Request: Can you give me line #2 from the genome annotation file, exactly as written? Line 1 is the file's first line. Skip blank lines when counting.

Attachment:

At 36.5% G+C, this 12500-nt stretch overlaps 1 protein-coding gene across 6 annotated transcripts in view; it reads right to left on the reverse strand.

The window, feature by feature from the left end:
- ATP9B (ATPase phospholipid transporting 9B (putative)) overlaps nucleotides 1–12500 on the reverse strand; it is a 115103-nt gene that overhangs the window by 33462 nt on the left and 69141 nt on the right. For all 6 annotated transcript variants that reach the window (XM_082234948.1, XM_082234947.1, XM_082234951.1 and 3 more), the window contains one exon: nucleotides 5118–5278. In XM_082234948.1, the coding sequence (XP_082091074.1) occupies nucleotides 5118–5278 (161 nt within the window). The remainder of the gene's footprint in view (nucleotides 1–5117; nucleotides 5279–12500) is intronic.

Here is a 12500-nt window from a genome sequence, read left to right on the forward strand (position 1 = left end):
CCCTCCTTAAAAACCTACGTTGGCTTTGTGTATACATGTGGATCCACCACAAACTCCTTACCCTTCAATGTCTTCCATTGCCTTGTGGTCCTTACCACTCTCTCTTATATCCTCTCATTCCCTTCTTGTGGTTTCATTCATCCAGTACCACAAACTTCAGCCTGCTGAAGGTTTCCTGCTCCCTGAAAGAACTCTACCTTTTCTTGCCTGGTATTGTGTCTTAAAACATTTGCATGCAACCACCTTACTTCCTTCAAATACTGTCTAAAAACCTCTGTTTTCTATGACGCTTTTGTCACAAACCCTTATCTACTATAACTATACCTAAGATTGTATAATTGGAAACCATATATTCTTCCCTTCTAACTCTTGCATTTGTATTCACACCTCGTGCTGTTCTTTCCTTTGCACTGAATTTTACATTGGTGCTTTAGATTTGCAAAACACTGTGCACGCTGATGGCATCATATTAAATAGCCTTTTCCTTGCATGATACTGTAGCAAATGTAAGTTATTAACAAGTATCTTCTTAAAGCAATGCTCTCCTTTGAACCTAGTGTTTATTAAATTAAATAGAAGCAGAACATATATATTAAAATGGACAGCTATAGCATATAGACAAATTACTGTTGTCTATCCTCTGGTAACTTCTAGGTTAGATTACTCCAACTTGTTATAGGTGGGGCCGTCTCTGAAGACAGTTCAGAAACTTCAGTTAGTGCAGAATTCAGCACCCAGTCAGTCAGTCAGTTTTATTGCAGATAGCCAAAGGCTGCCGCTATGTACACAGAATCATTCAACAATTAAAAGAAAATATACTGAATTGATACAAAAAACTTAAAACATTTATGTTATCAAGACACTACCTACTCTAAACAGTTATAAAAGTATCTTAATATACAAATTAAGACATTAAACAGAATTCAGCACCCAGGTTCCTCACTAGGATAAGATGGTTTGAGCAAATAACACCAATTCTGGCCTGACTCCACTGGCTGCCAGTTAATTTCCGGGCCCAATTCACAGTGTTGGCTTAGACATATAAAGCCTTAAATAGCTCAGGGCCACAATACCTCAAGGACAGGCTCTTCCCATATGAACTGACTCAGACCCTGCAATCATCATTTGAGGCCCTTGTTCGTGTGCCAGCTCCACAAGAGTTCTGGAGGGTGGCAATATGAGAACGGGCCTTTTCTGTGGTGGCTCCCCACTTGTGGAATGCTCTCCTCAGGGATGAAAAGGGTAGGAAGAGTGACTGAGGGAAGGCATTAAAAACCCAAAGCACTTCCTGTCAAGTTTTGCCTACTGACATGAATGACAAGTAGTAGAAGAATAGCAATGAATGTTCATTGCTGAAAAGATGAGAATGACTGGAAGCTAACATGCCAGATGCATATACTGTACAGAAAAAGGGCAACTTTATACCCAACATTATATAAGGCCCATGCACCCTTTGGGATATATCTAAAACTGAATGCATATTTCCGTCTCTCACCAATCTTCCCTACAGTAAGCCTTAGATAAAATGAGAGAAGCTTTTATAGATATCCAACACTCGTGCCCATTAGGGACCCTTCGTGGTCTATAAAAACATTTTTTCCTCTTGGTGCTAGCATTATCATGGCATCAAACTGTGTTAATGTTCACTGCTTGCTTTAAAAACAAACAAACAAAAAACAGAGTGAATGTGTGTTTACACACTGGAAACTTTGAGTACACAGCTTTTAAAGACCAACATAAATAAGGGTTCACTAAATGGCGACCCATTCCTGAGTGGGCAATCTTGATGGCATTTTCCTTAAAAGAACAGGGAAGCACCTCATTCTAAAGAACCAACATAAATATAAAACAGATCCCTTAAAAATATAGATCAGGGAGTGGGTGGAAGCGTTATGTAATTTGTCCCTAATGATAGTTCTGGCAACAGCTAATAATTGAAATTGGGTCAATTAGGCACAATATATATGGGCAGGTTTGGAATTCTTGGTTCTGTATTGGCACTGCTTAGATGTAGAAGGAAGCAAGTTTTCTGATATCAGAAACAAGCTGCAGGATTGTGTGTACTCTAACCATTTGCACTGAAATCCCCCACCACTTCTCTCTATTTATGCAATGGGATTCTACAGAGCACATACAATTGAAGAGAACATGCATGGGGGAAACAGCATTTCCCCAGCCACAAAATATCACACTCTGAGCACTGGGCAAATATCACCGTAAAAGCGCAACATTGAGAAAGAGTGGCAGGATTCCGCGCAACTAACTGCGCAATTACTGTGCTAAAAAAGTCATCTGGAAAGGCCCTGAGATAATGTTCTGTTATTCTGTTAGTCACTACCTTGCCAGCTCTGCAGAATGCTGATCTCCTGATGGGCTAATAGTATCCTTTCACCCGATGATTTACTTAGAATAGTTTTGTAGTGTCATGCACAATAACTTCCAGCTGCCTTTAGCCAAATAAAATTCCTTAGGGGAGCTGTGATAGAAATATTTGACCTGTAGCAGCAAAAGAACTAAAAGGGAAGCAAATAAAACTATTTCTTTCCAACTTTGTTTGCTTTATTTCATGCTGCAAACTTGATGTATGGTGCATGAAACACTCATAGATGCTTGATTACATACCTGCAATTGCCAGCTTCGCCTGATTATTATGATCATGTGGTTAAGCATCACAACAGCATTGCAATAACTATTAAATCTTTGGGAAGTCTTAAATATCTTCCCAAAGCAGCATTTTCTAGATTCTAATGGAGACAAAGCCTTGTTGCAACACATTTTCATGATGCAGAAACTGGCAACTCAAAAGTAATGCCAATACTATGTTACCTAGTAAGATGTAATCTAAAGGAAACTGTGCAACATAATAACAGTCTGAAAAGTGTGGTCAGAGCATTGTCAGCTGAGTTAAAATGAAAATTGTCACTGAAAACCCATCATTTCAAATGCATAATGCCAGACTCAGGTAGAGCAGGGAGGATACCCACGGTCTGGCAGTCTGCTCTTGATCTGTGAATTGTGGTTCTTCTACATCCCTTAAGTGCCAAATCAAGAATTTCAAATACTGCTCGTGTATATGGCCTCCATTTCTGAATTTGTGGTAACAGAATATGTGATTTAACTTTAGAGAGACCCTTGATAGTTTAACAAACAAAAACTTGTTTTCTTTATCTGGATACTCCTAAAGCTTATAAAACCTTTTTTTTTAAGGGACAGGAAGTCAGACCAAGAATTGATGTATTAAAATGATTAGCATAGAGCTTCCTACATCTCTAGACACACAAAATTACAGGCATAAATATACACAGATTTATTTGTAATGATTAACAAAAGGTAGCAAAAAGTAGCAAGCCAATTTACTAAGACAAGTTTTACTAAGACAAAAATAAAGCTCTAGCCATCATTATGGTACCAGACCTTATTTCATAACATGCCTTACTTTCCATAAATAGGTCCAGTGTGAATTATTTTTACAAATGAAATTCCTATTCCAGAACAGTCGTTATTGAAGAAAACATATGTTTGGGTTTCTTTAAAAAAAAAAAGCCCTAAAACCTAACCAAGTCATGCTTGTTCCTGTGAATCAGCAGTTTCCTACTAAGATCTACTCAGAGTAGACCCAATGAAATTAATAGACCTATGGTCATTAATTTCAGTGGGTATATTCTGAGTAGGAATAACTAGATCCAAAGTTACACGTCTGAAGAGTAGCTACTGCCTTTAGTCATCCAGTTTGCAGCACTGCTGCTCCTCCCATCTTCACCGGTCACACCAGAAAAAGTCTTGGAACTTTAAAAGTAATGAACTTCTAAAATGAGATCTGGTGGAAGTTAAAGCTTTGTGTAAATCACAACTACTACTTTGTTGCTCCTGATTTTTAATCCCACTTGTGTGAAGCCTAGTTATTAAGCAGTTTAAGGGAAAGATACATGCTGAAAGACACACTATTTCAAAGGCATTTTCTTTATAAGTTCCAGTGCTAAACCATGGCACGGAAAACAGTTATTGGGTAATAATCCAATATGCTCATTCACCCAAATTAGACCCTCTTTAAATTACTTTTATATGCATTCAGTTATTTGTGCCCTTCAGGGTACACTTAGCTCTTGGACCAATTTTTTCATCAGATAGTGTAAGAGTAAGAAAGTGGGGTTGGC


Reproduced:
The window, feature by feature from the left end: